From a Side Hustle to a “Piece of Heaven”

How one woman turned a dream into a mission to inspire kindness.

It all started with some sticky notes. In 2012, M.J. Kocovski started the blog Pars Caeli (pronounced “pars kiley,” which means “piece of heaven”) to bring joy and cultivate a community of people. A few years later—and thanks to those sticky notes—that creative adventure has grown into the online shop Good in Store with a mission to encourage kindness.

Good in Store offers apparel, prints, printables and more that are all designed by M.J. with encouraging messages. “My business is founded on hope and an experience that goodness inspires goodness,” she said.

So, how did this designer with a full-time job, three children and a husband find the time to do it all? Let’s have M.J. explain:

What inspired you to start Pars Caeli?
I began as an avid reader of blogs. I would bookmark my favorites and return daily to soak up projects, quality conversations, beautiful photography. But the more I read, the more I felt my own voice in the stories of these women who were working and mothering and creating and sharing. It’s the sharing part that finally tipped the scales for me. Four years later, in 2012, I hit publish on my own blog. And I ran hard, posting three to five times a week for the first few years.

How did you go from a blog to an online shop?
I asked myself “What problems can I help solve for my audience?” I began taking pictures of the sticky note jokes that I packed in my daughter’s lunch. I was already finding and drawing them for her, and I wondered if these jokes could be helpful for other parents to see something simple they could add to their children’s lunches. Parents commented and used them! I’d get tagged in their versions of the jokes. One of those parents was the creative director at The Land of Nod, a children’s store headquartered in Chicago.

I took a gigantic leap and emailed her, pitching the idea for 180 (total school days in the year) illustrated lunchbox jokes that Land of Nod could sell. I wasn’t in the practice of emailing corporate executives, and I knew this is not how products are officially developed, but my gut said try it. Fifteen minutes later, she said yes! Her willingness to take a chance on me pushed the best kind of snowball effect into motion.

You were working a full-time job and you have three kids. How did you make time to start your own business?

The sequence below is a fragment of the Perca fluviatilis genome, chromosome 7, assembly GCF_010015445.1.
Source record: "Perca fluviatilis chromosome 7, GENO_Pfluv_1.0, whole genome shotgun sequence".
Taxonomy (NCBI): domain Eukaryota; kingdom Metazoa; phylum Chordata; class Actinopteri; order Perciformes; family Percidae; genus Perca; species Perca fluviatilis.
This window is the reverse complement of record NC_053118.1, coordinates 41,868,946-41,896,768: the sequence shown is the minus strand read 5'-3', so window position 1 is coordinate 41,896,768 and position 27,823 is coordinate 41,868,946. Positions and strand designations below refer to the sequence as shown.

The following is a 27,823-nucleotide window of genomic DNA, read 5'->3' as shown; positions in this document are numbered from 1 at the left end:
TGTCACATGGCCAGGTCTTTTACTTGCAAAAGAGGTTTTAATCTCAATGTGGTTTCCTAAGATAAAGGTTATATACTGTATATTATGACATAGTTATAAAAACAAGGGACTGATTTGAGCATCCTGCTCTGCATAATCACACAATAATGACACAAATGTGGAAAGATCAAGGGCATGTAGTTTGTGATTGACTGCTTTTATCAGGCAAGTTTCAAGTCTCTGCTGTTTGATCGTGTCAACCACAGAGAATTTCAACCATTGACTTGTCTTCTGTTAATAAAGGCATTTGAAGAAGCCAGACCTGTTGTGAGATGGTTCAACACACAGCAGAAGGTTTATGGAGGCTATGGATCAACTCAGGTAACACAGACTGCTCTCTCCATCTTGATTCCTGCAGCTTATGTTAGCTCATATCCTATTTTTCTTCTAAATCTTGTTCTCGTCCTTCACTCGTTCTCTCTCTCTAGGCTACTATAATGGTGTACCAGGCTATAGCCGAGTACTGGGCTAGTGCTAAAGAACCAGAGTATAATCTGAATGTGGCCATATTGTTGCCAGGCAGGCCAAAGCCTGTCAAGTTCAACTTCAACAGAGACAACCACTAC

At a stage of life when I’d had infants and toddlers move to a more independent preschool/school age, I felt a new sense of energy. What I found as I nourished my own creative pursuits—first as DIY blogger and photographer, and then illustrator and product designer—is that I brought more excitement and skill to my job and more joy to my family. Truthfully, after a series of six years where I was either pregnant or nursing, I had grown used to little sleep, so I would write, craft, style or photograph at 10:00 p.m., and keep to my infant sleeping schedule, often working until 3:00 a.m. I’d also use my weekends to bank a lot of great content with my children. I was often tired, but incredibly energized, so I was committed to keep going.

Why the focus on encouraging messages and kindness?

I want to find ways to draw attention to the good happening all around us and to keep that desire for a kinder, gentler world. As a mom, I wondered if my children would benefit more from shirts that read Do Good or Choose Kind Over Cool over some of the more sarcastic designs available. And I wondered how wearing a Be Kind shirt might affect middle school. Taking it further, how would we as adults act differently wearing advertisements for kindness all day long?

Will wearing a shirt that says Always Be Kinder Than You Feel in pretty gold foil change the world? No, or maybe not. But it might cause you to pause and consider how you’ll approach the next person you encounter or cause the people in your life to reflect.

How have your kids been part of your inspiration?

My oldest was in kindergarten when I kicked off the blog and she saw me move it from family projects to brand collaborations to product development, and I noticed how it affected her. She started talking about what she wanted to create with such a light in her eyes. I knew that I wanted any business I run to support that light. She would help me develop products and tweak designs, think about packaging and messaging. We had great conversations over mailing orders and counting inventory.

As her siblings grew up, they too wanted to see what this was about, and as I heard them talk about inventions they wanted to bring to life and businesses they wanted to create and books they wanted to write, my heart just burst. I want all of my children to have a sense that they can and should change the world with their gifts. In a special way, I want my daughters to see that women can and do lead, create and move the world.

Pars Caeli and Good in Store are much more of a family business than my own side hustle. And I feel really blessed to be able to open up the process to my children as a learning experience.

Take a look at M.J.’s blog and store at Some of her apparel can also be found at Ali on the Boulevard in South Bend.

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